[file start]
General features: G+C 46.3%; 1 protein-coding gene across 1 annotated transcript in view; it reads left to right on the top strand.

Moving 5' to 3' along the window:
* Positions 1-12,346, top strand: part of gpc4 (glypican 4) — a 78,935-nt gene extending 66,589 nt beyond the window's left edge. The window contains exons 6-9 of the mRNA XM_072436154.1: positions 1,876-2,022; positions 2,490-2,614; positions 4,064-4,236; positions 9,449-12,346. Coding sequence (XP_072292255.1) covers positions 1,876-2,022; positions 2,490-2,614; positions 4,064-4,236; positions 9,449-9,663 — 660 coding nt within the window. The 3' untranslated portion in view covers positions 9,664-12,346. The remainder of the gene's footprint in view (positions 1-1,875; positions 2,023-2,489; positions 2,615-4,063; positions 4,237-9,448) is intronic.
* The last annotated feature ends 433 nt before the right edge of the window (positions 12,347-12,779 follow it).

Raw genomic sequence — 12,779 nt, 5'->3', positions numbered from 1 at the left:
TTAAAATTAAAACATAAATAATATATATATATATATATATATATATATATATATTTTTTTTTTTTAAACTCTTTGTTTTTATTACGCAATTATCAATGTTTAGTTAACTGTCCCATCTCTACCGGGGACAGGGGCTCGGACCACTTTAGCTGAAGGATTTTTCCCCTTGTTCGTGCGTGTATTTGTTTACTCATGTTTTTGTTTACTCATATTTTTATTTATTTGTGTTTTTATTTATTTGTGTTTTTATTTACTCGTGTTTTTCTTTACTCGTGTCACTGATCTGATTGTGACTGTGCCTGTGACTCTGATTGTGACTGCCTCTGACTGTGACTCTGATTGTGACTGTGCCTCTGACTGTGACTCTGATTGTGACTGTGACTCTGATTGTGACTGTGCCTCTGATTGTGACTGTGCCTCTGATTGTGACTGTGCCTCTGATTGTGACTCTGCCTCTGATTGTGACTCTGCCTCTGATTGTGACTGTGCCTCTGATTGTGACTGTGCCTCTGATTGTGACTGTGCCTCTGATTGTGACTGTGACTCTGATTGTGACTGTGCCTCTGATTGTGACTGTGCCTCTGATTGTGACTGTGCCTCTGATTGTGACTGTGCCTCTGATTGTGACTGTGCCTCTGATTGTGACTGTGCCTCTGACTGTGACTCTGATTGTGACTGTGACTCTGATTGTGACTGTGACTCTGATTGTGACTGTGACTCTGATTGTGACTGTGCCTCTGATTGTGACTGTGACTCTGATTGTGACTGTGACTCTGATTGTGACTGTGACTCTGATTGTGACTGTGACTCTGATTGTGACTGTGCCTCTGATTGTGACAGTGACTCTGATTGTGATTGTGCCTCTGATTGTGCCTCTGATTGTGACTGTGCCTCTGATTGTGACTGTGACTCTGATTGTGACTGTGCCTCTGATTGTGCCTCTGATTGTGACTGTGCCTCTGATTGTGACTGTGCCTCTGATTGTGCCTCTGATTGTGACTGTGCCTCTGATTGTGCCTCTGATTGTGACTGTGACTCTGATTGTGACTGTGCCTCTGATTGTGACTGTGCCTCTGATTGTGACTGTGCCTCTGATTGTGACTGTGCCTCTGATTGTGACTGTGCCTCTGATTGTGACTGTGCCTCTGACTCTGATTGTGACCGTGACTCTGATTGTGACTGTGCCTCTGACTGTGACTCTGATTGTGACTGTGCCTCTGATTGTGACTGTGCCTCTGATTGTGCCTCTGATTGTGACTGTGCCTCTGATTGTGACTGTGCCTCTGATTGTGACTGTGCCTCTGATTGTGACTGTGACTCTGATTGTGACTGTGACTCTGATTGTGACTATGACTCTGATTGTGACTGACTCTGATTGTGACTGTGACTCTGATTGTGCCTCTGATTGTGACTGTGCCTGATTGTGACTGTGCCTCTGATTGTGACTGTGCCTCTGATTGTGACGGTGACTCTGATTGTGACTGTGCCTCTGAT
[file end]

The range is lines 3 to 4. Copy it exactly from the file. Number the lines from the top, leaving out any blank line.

* Positions 1-12,346, top strand: part of gpc4 (glypican 4) — a 78,935-nt gene extending 66,589 nt beyond the window's left edge. The window contains exons 6-9 of the mRNA XM_072436154.1: positions 1,876-2,022; positions 2,490-2,614; positions 4,064-4,236; positions 9,449-12,346. Coding sequence (XP_072292255.1) covers positions 1,876-2,022; positions 2,490-2,614; positions 4,064-4,236; positions 9,449-9,663 — 660 coding nt within the window. The 3' untranslated portion in view covers positions 9,664-12,346. The remainder of the gene's footprint in view (positions 1-1,875; positions 2,023-2,489; positions 2,615-4,063; positions 4,237-9,448) is intronic.
* The last annotated feature ends 433 nt before the right edge of the window (positions 12,347-12,779 follow it).